The price tag for pitching is a premium that used to result in sudden jolts of sticker shock. Baseball is now in an economical era of crazy amounts of money being given to even just serviceable players these days, so it should come as no surprise that pitching, the game’s most precious commodity, get’s the lion’s share of it all. The nine-figure contracts, once so infrequent and reserved for the true behemoths of the sport, are now being given out with such reckless regularity now that they barely register a shrug of acknowledgement. Now that baseball has crossed the $200 million barrier more than just a few times, it’s probably a good idea to capitalize on a quality bargain when you can.
According to Paul Hoynes, Justin Masterson is asking for up to $60 million over four years. Yeah, that’s a lot of money to us nobodies, but it’s barely a middling income for a player of his stature these days. The Indians still have their reputation of being penny-pinchers, but this is Masterson already pinching the pennies for them. If the parties involved don’t close this deal, a deal in which Masterson is truly being a team player by essentially freeing up some money to allow for a potential Jason Kipnis extension, then it’ll be a massive disappointment and a 180 degree turn in the goodwill that the fanbase was slowly beginning to recreate with the Dolans. That building of faith is now stronger than it’s ever been at any time since they’ve taken over. There’s finally a clear expectation to compete for an extended period of time. Remember, they ultimately finished just one game behind the Tigers for the division. Letting both Masterson and Kipnis eventually walk would be another public relations disaster that not even Terry Francona would fix. And if that happens, would he even stay? The odds would certainly be diminished, regardless of how much he clearly loves the organization.
In some ways, you can call Justin Masterson the most polite diabolical genius alive. He has the Indians right where they want them, because it would be borderline ridiculous for the brass to not pay a discount where Justin has basically agreed without coercion to undercut his own personal value to stay. It’s one thing to take a hometown discount; it’s another to see a player basically play himself into the ownership’s hands, and to do it willingly. If the price of success demands that a team usually has to pay top dollar, then I’m not sure what you’d call this. But it’s one of the most truest team-first sacrifices I’ve ever seen.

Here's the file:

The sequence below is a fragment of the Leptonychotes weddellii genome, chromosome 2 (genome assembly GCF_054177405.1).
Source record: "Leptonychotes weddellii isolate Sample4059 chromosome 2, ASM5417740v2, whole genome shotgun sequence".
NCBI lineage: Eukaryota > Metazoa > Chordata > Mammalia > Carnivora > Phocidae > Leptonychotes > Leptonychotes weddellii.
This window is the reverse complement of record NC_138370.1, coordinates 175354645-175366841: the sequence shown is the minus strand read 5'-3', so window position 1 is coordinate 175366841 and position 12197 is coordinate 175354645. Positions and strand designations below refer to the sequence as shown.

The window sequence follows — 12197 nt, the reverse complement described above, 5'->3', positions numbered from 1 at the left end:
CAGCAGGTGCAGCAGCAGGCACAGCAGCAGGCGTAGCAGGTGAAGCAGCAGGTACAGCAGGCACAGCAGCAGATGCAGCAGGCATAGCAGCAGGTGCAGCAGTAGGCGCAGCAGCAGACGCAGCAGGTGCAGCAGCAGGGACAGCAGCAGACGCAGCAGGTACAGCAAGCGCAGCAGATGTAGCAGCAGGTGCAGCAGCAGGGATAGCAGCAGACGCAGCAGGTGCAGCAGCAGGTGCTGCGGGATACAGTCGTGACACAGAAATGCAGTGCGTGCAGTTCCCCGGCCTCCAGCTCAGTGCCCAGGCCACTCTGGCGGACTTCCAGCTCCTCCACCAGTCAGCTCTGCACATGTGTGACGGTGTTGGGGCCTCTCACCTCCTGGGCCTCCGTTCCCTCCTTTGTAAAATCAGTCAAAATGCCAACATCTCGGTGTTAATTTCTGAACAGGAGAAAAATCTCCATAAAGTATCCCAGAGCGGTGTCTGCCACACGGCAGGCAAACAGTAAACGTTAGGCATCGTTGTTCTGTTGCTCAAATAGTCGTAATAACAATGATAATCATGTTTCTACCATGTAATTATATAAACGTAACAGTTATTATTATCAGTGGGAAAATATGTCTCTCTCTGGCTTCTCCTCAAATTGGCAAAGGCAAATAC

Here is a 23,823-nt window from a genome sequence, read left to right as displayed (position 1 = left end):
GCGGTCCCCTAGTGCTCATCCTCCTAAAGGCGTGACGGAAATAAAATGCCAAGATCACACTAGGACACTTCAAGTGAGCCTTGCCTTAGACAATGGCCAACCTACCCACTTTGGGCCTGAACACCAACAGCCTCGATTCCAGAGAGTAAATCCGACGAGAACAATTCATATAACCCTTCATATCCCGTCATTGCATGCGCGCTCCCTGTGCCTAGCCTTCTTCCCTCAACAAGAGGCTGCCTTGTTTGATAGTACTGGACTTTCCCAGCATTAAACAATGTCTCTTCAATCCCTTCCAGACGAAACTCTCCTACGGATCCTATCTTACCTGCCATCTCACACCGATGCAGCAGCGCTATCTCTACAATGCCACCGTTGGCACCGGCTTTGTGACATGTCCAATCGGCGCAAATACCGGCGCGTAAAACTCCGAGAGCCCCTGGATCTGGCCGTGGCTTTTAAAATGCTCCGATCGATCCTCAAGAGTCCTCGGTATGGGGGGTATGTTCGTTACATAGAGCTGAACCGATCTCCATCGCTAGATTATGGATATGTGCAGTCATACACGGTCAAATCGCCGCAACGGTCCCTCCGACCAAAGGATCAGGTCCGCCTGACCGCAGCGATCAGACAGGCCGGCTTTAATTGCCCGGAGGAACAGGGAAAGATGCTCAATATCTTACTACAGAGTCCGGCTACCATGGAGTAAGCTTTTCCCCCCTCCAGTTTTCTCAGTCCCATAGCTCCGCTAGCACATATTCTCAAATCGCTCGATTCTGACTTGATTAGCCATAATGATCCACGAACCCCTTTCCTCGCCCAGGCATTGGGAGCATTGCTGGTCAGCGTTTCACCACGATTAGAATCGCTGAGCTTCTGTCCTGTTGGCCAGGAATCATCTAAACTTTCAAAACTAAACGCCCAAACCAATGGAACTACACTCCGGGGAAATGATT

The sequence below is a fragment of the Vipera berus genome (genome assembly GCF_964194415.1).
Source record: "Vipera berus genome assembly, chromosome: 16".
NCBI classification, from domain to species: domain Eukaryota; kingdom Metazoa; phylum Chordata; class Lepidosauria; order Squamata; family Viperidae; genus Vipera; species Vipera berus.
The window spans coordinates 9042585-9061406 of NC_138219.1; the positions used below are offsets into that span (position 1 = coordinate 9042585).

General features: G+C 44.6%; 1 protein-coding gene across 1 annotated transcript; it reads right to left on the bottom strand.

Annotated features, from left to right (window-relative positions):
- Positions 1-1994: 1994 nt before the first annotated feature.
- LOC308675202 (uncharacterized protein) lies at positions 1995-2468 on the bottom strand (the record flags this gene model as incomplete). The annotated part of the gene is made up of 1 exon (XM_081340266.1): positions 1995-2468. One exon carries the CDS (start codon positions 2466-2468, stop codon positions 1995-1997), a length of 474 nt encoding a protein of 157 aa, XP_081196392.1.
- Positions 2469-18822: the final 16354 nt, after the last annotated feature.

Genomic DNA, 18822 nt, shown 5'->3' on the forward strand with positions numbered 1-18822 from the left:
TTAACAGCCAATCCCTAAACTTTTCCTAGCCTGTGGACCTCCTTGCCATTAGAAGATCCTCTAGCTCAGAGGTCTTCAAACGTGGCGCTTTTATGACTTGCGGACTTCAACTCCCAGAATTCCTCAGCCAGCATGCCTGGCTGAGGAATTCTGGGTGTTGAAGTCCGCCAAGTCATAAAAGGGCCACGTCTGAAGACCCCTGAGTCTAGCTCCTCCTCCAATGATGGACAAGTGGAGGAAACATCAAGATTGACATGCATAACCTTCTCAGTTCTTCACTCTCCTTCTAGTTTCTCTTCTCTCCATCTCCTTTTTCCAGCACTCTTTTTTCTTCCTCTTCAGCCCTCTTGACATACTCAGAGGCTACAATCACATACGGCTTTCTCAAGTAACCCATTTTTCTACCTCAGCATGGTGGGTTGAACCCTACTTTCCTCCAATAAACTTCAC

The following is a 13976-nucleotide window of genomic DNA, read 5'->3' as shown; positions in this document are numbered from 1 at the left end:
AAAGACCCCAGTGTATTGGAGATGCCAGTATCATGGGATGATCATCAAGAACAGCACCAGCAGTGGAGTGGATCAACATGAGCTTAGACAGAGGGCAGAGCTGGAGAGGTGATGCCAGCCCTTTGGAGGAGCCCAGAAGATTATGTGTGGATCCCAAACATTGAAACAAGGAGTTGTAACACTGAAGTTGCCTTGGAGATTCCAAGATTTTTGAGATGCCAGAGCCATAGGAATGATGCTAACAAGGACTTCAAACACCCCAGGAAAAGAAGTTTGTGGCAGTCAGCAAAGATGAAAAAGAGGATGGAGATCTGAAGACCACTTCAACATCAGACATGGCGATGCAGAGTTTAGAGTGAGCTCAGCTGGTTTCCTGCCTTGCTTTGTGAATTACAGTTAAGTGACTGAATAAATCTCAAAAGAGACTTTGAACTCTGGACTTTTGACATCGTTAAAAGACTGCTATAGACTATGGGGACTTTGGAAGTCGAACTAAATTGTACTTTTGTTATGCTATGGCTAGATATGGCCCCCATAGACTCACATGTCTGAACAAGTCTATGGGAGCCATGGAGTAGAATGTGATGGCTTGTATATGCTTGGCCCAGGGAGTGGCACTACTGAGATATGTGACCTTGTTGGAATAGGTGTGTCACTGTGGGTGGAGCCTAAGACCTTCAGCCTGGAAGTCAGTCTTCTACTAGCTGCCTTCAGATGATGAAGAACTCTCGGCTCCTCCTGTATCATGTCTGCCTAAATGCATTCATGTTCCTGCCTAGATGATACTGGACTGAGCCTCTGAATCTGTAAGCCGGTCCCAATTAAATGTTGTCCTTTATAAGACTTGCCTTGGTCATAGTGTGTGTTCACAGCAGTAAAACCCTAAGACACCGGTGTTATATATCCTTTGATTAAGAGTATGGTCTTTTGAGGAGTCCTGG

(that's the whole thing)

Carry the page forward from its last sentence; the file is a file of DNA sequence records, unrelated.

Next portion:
Just a few days ago, I said that I didn’t think the Indians would be able to re-sign Masterson (or Kipnis, for that matter). While I’m not sure it will happen before the team kicks off the season, I’m starting to feel much more confident that a deal will be reached sooner rather than later, and it’s more of a definite probability rather than a flat never. (Which, would’ve been never if it were still Acta’s rudderless ship, no matter how uncommonly nice the guy is. FRANCONA EFFECT!)
And if the Indians still aren’t convinced, I hope they remembered the terms that Ubaldo Jimenez started out with, and how he was looking for one of those nine-figure deals before the market laughed at him all the way down to basically half of what he was seeking. Jimenez was banking on a rusting Cy Young award in his closet and a last-ditch rush to a major payday in which he finally resembled the kind of guy we were hoping to see all along.
That, apparently, isn’t Masterson’s style. He knows that this team has the potential to be something special in a winnable division. And unlike so many of his baseball peers, he has embraced the concept of less is more to see it come to fruition.